A St. Lawrence county town located in New York near the Canadian border, Massena, is another region in the state that is having issues with bitcoin miners. According to recent reports from the local WWNY-TV news desk and Reuters, the Massena town supervisor is drafting new regulations for bitcoin mining operations.
Officials From Town of Massena Don’t Like the Look of Bitcoin Miners Operating Alongside Route 42
The town of Massena, with a population of around 13K, has attracted bitcoin miners according to a report from Reuters. The New York town’s officials have taken issue with bitcoin miners and the authorities plan to impose a 90-day moratorium on any new bitcoin miners looking to tap into the town’s energy sources.
According to Massena Town Supervisor Steve O’Shaughnessy, the town doesn’t want Massena’s roadsides to be filled with shipping containers that house mining rigs.
“We don’t want it littered with these trailers that are pumping out bitcoin,” O’Shaughnessy told WWNY-TV. “We just want to make sure if they’re going to come here, that it’s a nice presentable building,” he added.
Photograph of the alleged mining operations via the regional news station WWNY-TV.
The report notes that there’s been a surge of cryptocurrency miners setting up shop in Massena. The electrical company Massena Electric is currently in the midst of negotiations with three prospective operations.
“The key components for the developers is low-cost electricity and reliability, which are two things we’ve always had,” Andrew McMahon, Massena Electric’s superintendent said. Reports say Route 42 in Massena near Fort Covington has numerous mobile bitcoin mining units that are housed in shipping containers.
Massena Electric told WWNY-TV that the deals with bitcoin miners always come second to current customers but “customers could even benefit from the increased sales.”
New York Continues to Have Tussles With the Bitcoin Mining Industry, Route 42 Mining Facility Advertised for Sale
The crypto mining operation Petawatt Group is located in Massena, as the firm was able to purchase 140 acres of land two years ago. Petawatt Group and its co-founder Jason Rappaport say bitcoin mining operations can potentially bring jobs to Massena locals.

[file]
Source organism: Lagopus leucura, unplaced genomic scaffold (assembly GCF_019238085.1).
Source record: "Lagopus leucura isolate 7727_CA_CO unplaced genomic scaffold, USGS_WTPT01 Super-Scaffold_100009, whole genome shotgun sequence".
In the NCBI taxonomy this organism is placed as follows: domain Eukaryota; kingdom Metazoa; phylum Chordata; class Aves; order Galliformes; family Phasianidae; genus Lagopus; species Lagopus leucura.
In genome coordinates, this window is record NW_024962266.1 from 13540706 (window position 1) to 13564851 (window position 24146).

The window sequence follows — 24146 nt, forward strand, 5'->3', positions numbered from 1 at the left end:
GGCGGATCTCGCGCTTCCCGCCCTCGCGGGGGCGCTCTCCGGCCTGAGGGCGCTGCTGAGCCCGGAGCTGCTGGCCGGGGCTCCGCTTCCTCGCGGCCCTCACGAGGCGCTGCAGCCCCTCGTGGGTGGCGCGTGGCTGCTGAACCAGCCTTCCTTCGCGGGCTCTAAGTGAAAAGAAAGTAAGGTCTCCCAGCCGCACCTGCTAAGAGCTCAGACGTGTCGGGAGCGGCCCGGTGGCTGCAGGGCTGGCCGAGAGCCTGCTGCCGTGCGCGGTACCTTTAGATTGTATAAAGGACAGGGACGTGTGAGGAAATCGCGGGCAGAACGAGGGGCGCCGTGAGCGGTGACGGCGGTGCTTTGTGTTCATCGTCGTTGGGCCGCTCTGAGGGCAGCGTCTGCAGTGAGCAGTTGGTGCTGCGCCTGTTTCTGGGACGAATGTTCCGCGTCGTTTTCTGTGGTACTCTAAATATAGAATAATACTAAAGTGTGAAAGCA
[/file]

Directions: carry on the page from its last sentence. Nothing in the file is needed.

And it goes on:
“We’re not like some new operation that decamped from somewhere else and coming in and trying to find power, you know, relatively inexpensively, and not being part of the community,” Rappaport stressed to the local news station.
Interestingly, around the same time the Massena town officials started to complain, an advertisement for a cryptocurrency mining facility located on Route 42 was listed for sale. The property offers “power and location” for $299,000 and claims the owner can get energy at rates as low as $0.03 per kWh. “The facility has approved 2 MW power available underneath three-phase power lines owned by Massena Electric Department,” the ad details. “The electrical service can potentially be upgraded to 10MW and even above.”
New York and bitcoin miners have seemed to go hand-in-hand because of the state’s abundant access to cheap hydropower. However, residents and officials from a few New York communities have taken issue with bitcoin miners in a similar fashion.
For instance, residents who live alongside Seneca Lake blamed bitcoin mining for heating up the water. The lake was “so warm you feel like you’re in a hot tub,” a report by NBC News noted at the time.
Democrat senator Kevin Parker also introduced a bill that seeks to establish a three-year moratorium on any bitcoin mining operations in the state. The Committee on Environmental Conservation reviewed the bill on May 3.
The bill declared that cryptocurrency miners should be responsible for the environmental impacts the industry might cause the state. Senator Parker insists cryptocurrency mining has a negative environmental impact and mining businesses would have to pass state greenhouse gas emission targets in order to continue.
What do you think about the issues bitcoin miners are having in Massena, New York? Let us know what you think about this subject in the comments section below.